Science

5:26pm

Fri December 14, 2012
Space

50 Years After First Interplanetary Probe, NASA Looks To Future

Originally published on Mon December 17, 2012 10:27 am

The Mariner 2 probe at an assembly facility in Cape Canaveral, Fla., on Aug. 29, 1962.
NASA/JPL/Caltech

Fifty years ago, on Dec. 14, 1962, reporters gathered for a press briefing at NASA headquarters and heard an unearthly sound: radio signals being beamed back by a spacecraft flying within 22,000 miles of Venus.

The Mariner 2 mission to Venus was the first time any spacecraft had ever gone to another planet.

These days, vivid photographs showing scenes from all around the solar system are so ubiquitous that people might easily forget how mysterious our planetary neighbors used to be.

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1:03pm

Fri December 14, 2012
Science

Ask A Quantum Mechanic

Did you know plants use quantum mechanics every day? That quantum computers can hack the encryption used in online commerce? Or that a 'quantum internet' could someday teleport your emails? MIT's Seth Lloyd discusses those and other quantum mysteries in this episode of "Ask a quantum mechanic."

1:03pm

Fri December 14, 2012
Technology

'Instant' Looks At Polaroid's Land

Transcript

IRA FLATOW, HOST:

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1:03pm

Fri December 14, 2012
Brain Candy

A View from the Flip Side

Could you handle a world that looked upside down? Marc Abrahams, editor and co-founder of The Annals of Improbable Research, shares a case study in which the subject was made to wear vision-flipping goggles. Ten days later, the man was riding a bicycle and playing catch in the park--his only impairment the strange headgear itself.

12:03pm

Fri December 14, 2012
The Salt

Brewers Prepare Beer For The End Of Time, Mayan Or Otherwise

Originally published on Fri December 14, 2012 1:50 pm

Great Basin's Mayan Maybe? beer has been a fast seller, the company's brewmaster says.
Jazz Aldrich Great Basin Brewing Company

The world isn't going to end next Friday, but Dec. 21, 2012, has come to be known as the Mayan apocalypse because that's when the Mayan calendar ends. As scientists have told us repeatedly, the end of the calendar year was actually a time for celebration and renewal — the equivalent of an ancient New Year's Eve. So breweries around the country have decided to celebrate with — what else? — beer.

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11:59am

Fri December 14, 2012
NPR Story

Using Science to Care for Your Christmas Tree

Nothing beats the smell of a live Christmas tree in your home, but how can you keep the needles on your tree and off your carpet? Rick Bates, professor of horticulture at Penn State University, offers tips for how to properly care for your Christmas tree this holiday season.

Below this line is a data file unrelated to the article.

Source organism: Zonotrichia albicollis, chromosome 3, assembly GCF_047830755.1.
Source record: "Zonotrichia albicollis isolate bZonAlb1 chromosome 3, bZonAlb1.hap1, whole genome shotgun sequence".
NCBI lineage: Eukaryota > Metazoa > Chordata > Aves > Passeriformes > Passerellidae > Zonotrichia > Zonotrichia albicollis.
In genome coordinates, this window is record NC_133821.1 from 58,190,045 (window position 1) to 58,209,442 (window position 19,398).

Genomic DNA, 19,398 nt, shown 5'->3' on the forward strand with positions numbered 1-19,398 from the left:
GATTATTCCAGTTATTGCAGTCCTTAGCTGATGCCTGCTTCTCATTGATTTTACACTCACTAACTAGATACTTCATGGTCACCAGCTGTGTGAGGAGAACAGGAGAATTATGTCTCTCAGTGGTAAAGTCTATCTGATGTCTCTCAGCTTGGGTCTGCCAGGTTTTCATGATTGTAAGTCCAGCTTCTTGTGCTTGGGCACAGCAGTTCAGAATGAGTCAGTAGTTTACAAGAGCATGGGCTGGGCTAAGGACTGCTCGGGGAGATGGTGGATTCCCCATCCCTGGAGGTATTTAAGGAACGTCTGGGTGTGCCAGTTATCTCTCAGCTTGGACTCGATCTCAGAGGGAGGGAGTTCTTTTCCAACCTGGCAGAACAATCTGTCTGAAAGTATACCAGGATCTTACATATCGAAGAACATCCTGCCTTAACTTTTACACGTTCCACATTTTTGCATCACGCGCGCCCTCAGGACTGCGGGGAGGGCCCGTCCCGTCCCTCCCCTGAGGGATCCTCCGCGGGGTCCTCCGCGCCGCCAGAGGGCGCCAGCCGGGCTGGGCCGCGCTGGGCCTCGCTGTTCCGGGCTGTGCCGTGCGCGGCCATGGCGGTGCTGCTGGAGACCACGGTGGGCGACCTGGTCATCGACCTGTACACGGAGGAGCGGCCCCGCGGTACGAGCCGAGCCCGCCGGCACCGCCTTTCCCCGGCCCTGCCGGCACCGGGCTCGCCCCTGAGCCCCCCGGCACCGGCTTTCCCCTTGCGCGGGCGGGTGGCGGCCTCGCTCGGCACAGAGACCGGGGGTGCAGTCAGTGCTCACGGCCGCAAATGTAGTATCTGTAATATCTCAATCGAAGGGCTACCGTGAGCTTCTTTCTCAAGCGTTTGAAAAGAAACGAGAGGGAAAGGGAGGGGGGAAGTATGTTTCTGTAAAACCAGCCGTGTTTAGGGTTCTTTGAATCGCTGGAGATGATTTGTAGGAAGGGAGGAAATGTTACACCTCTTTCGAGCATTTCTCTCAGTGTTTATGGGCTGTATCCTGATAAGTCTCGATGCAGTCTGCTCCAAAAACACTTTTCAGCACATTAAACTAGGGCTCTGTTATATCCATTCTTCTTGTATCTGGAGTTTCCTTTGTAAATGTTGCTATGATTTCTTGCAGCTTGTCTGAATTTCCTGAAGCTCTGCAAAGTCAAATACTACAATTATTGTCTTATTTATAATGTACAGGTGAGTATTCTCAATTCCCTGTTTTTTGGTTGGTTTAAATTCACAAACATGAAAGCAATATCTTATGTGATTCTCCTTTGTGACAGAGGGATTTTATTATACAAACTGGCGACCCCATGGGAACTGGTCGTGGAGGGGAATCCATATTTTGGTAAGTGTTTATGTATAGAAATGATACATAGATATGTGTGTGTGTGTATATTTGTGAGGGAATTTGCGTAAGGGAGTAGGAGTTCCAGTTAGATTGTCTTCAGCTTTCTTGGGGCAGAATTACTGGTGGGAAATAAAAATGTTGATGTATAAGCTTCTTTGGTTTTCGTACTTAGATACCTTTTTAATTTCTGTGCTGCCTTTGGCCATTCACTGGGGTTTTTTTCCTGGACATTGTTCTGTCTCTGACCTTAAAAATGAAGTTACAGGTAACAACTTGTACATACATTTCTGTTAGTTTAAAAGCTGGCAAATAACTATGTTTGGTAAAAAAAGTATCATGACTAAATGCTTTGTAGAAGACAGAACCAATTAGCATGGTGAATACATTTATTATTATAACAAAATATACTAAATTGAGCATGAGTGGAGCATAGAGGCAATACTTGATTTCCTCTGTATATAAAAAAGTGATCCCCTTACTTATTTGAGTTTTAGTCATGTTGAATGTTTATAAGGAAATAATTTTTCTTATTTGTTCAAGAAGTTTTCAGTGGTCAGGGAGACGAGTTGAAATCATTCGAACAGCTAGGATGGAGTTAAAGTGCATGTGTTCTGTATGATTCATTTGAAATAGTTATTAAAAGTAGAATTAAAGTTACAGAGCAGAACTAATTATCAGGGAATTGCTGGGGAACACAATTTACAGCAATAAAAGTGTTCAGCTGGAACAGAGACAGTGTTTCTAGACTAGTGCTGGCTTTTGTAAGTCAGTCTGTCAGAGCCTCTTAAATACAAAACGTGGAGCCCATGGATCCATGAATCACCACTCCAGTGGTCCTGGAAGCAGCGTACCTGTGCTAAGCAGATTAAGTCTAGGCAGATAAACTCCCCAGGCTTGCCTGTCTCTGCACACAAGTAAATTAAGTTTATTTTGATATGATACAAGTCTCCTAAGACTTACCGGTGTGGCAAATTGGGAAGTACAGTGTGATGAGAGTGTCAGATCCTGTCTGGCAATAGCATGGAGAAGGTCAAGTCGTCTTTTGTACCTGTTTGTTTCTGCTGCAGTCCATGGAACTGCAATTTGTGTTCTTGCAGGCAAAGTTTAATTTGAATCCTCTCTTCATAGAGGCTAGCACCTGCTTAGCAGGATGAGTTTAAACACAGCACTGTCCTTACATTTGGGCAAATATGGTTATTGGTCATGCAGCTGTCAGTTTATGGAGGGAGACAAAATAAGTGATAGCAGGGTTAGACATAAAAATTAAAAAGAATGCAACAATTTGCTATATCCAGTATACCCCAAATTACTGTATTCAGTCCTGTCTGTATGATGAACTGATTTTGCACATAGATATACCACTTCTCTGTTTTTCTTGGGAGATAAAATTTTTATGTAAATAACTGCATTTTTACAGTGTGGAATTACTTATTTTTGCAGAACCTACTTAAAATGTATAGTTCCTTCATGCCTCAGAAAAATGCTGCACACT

11:59am

Fri December 14, 2012
NPR Story

Is It Possible To Create A Mind?

Originally published on Fri December 14, 2012 1:03 pm

Transcript

IRA FLATOW, HOST:

Up next, what is intelligence? What is thought? What does it really mean to have a mind? And if we can answer those questions, is it possible for people to reverse-engineer the process and build an artificial mind? Sure, there are things like Siri, which can understand enough of your question to pull up directions to the restaurant, and there's IBM's Watson, which took on human contestants in a game of "Jeopardy!" and won. But how to jump the gap from those to something everyone would agree is truly intelligent?

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11:59am

Fri December 14, 2012
NPR Story

Alan Alda's Challenge to Scientists: What is Time?

Originally published on Fri December 14, 2012 1:03 pm

Transcript

IRA FLATOW, HOST:

This is SCIENCE FRIDAY, I'm Ira Flatow. Of course we'll be keeping you up to date this hour on the shooting spree that's been going on in Newtown, Connecticut. But first something different. When Alan Alda was 11, he asked one of his teachers: What is a flame? The answer he got back was oxidation. Accurate, yeah, but not very helpful.

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9:24am

Fri December 14, 2012
The Salt

Sowing The Seeds For A Great American Chestnut Comeback

Originally published on Mon December 17, 2012 10:02 pm

Though we hear about them every holiday season in that famous song, chestnuts – whether roasting on an open fire or otherwise – have been noticeably absent from many American tables for decades, thanks to a deadly fungus that decimated the species near half a century ago. But a small army of determined growers have been on a seemingly quixotic quest to put chestnuts back on the American table, and they're just starting to see results.

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3:19am

Fri December 14, 2012
Research News

Counting Bugs In Panama? Get Out Your Tree Raft

Originally published on Mon January 7, 2013 3:22 pm

Arachnoscelis magnifica
Maurice Leponce AAAS

There are more species of insects than pretty much anything else in the world. And scientists know there are millions they haven't even identified yet. Now, in a tropical rainforest in Panama, a multinational team of scientists has just completed the first ever insect census.

Scott Miller, an entomologist at the Smithsonian who worked on the Panama, shows off one of the species from the survey that's at the National Museum of Natural History's insect zoo in Washington, D.C.

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